But the more I listened to this album, enchanted by the music, the harder it became to ignore the lyrics. Unusually, I'm pretty sure we're not supposed to. "Past Imperfect" is about half-lost memories, most of them about girls. "Impossible Girl" is a warning hymn for a line of fragile, earnest boys drawn to dazzling, unreliable girls that goes back all the way to "My eyes go out in vain" in "Perfect Skin", the first song on Cole's first album. The title phrase in "No More Love Songs" is the girl's resolution, not the narrator's, her disillusionment the unbreachable wall between them. The verses of "What Wrong With This Picture?" are a caustic break-up kiss-off ("You can go back to your Five Leaves Left / And you can call me when you get over yourself"), but the chorus answers the title's question with a deadpan, borderline-redemptive "Nothing at all". The verge the man is on, in "Man on a Verge", is taking out a personal ad to find a blonde-haired girl he saw one morning on a subway train (the morning is "9/11", unnervingly, and although Cole is British he's been in the US long enough that I can't convince myself he meant 9 November). "Negative Attitude" might be a vision of their life together, but "I want to try to relate to your colourful hair" doesn't sound like the basis for much of a relationship. "Vin Ordinaire" takes the hypothetical scenario one step further, a scene from a love triangle with the girl taking off her clothes in the narrator's bedroom, and although she's what he wants, he knows he isn't the one she wants, and it horrifies him that she's willing to settle. "Too Much E" is time-biding formalism (like an Alanis Morissette pattern-song without the personality) and "Tried to Rock" is exactly the kind of glib romp I wish Ian McNabb would stop writing, but "That Boy" is hauntingly plaintive, a last-chance reconciliation plea thinly disguised behind third-person pronouns. The music rarely serves any literal narrative purpose, but it evokes emotional states, and tells us some of the things we would have deduced from facial expressions in the movie, and my impression of these characters probably comes as much from the way these lines sit in their songs as it does from the words in them. Set these texts to hair-metal and I bet they'd seem leering or meaningless. Set them in arrangements suspended between surrender and epiphany, though, and they become a story of characters I suddenly care desperately about. "I'm Gone", the album's moral, finds the narrator walking out of somebody's house with a single suitcase and no apparent regrets, except the last lines are "How could it be so wrong / When it was so right?", and I'm left juggling interpretations. Is is the relationship he's asking about, or the leaving? Is the "be" supposed to be "seem", or the "was" "seemed"?
And without any way to resolve the questions without projecting, naturally I project. I oscillate between two wishes, depending on whether I look for an answer to the narrator's questions or my own. For him, I want the resolution in "What's Wrong With This Picture?" and "I'm Gone" to be the his realization that he gets nothing from his relationships because he doesn't demand anything from them. I want "That Boy", in particular, to be a sign that he's finally noticed the "man"/"girl" dilemma in so many of his stories (and not just on this album), and although it's still too much to ask him to turn "girl" into "woman", at least he can admit that he's no more mature himself. I want him to understand that he's so close, that the difference between another trap to escape from and a home isn't the girl, or the way he finds her, it's finally learning to pick some open doors not to walk through. I want this album to be a meticulous anthem of salvation through raised expectations.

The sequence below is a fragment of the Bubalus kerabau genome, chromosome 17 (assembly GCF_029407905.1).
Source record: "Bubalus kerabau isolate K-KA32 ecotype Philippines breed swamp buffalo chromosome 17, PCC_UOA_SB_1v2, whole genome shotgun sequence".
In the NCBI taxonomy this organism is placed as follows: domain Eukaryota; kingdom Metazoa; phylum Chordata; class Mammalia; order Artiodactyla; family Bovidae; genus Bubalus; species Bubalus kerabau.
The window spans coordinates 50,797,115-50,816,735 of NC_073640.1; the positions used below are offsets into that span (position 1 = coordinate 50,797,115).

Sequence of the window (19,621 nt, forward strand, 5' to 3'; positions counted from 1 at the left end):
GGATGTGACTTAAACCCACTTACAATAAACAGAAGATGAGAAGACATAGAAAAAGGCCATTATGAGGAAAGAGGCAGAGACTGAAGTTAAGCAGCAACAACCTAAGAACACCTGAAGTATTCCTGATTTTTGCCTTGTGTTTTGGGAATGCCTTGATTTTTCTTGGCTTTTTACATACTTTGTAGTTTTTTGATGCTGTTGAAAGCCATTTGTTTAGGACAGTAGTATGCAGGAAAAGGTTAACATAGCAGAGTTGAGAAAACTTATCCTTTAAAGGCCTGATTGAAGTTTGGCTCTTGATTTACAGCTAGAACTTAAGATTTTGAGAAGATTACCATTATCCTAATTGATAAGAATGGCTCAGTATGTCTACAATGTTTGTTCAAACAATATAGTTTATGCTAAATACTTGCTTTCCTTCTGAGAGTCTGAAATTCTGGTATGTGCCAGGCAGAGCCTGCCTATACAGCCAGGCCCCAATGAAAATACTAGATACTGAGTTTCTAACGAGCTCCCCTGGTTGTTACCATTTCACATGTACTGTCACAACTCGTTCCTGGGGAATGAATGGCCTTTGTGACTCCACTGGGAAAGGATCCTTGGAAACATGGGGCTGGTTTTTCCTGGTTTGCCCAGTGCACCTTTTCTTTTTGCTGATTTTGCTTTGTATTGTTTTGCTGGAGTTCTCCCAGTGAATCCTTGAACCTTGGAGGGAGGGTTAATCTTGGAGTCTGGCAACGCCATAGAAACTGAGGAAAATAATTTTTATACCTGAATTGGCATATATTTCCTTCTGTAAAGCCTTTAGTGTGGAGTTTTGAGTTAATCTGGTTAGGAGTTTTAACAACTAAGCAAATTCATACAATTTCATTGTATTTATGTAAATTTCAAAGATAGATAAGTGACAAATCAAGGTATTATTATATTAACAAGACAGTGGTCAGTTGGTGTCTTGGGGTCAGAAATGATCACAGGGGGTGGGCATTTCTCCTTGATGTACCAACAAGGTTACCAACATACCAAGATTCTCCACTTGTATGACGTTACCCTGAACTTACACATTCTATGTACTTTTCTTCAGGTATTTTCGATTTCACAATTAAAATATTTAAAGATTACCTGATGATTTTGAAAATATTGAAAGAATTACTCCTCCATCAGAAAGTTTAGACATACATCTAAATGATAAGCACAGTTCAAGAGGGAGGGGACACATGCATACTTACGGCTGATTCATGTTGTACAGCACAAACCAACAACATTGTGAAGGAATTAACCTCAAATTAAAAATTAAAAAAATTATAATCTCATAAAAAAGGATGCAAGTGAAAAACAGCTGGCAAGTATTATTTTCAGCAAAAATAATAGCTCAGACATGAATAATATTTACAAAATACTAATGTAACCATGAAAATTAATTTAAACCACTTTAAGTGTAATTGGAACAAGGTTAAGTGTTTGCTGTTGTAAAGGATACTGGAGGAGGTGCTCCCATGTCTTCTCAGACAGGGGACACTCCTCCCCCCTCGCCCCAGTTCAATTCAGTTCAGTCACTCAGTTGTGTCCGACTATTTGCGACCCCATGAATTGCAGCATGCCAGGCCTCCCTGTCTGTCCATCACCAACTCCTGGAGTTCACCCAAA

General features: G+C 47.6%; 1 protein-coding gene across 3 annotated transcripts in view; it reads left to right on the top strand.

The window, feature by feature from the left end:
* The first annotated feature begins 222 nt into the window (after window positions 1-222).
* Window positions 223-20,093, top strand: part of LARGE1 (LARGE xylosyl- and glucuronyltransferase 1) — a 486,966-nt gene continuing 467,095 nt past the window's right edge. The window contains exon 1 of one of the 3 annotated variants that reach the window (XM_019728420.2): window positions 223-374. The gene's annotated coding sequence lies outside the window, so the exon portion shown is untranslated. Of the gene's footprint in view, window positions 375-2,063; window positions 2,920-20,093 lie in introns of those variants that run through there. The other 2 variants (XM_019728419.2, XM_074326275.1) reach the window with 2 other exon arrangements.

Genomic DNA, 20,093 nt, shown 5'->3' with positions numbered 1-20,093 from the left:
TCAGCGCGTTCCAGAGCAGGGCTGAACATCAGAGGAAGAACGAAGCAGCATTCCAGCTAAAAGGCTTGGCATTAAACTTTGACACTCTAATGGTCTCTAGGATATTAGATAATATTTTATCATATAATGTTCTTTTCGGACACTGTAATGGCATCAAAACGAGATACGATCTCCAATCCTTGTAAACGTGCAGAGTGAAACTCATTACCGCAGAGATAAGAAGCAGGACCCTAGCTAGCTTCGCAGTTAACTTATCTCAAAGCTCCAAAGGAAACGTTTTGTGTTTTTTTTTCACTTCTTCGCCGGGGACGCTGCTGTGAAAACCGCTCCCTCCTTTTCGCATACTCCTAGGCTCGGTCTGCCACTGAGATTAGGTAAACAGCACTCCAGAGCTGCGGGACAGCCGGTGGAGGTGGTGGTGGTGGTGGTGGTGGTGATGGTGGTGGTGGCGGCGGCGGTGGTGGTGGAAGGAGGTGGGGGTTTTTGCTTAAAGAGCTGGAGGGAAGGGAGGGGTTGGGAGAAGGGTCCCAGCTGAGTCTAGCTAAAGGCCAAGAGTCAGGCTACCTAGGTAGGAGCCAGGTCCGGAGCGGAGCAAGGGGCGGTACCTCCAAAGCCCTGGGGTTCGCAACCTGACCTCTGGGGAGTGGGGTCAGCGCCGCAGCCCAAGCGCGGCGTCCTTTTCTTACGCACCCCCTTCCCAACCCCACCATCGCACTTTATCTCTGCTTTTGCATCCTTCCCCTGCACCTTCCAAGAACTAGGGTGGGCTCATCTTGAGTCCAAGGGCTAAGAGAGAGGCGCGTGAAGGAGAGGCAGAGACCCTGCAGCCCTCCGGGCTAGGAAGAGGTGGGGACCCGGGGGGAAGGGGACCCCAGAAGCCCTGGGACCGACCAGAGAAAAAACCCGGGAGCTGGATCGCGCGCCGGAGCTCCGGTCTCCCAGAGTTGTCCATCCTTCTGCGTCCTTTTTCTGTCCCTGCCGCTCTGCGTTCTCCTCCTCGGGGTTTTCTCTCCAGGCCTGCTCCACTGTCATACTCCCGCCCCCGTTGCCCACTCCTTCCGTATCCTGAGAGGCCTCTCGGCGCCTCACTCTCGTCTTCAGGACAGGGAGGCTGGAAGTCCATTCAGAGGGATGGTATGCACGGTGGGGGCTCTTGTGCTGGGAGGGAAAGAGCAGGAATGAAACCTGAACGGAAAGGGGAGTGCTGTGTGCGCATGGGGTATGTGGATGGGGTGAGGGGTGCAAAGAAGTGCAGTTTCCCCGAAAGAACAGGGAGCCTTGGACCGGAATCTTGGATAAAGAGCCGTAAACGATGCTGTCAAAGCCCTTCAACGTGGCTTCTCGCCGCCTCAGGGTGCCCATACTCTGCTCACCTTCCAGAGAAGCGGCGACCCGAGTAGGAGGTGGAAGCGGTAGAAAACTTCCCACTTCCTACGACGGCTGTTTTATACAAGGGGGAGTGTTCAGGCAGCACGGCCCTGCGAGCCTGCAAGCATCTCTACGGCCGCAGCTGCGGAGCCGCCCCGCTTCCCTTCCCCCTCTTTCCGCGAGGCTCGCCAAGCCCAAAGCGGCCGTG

But finding a way to keep them together, because that's what the storytelling logic calls for, doesn't mean I think it's actually the right solution. The Negatives is a tragedy, however beautiful, just as surely as is Chasing Amy. Those Greek plays in my friend's book about women as objects are more than two millennia old, but for all the progress we've nominally made in women's social roles, give ten boys guitars and lyric paper and nine of them will still end up effectively confessing to soul-mate search-algorithms with all the emotional depth of panning for pyrite. I can write the story of how she rolls over and calls him back, but the place to break out of his cycle is at the beginning, not the end. If he keeps picking girls based on their hair, raising expectations later will be an exercise in well-intentioned futility. Asking more from these girls won't help, he needs to ask more from different girls, or to think of something to ask of women, or even more importantly, of himself. I want the company. So much said, so much settling for less. So many dizzy love songs about falling, together or apart; so few about that moment lost somewhere in between, less spectacular and more, when the planet stops spinning for ten seconds and you make the only decision that matters.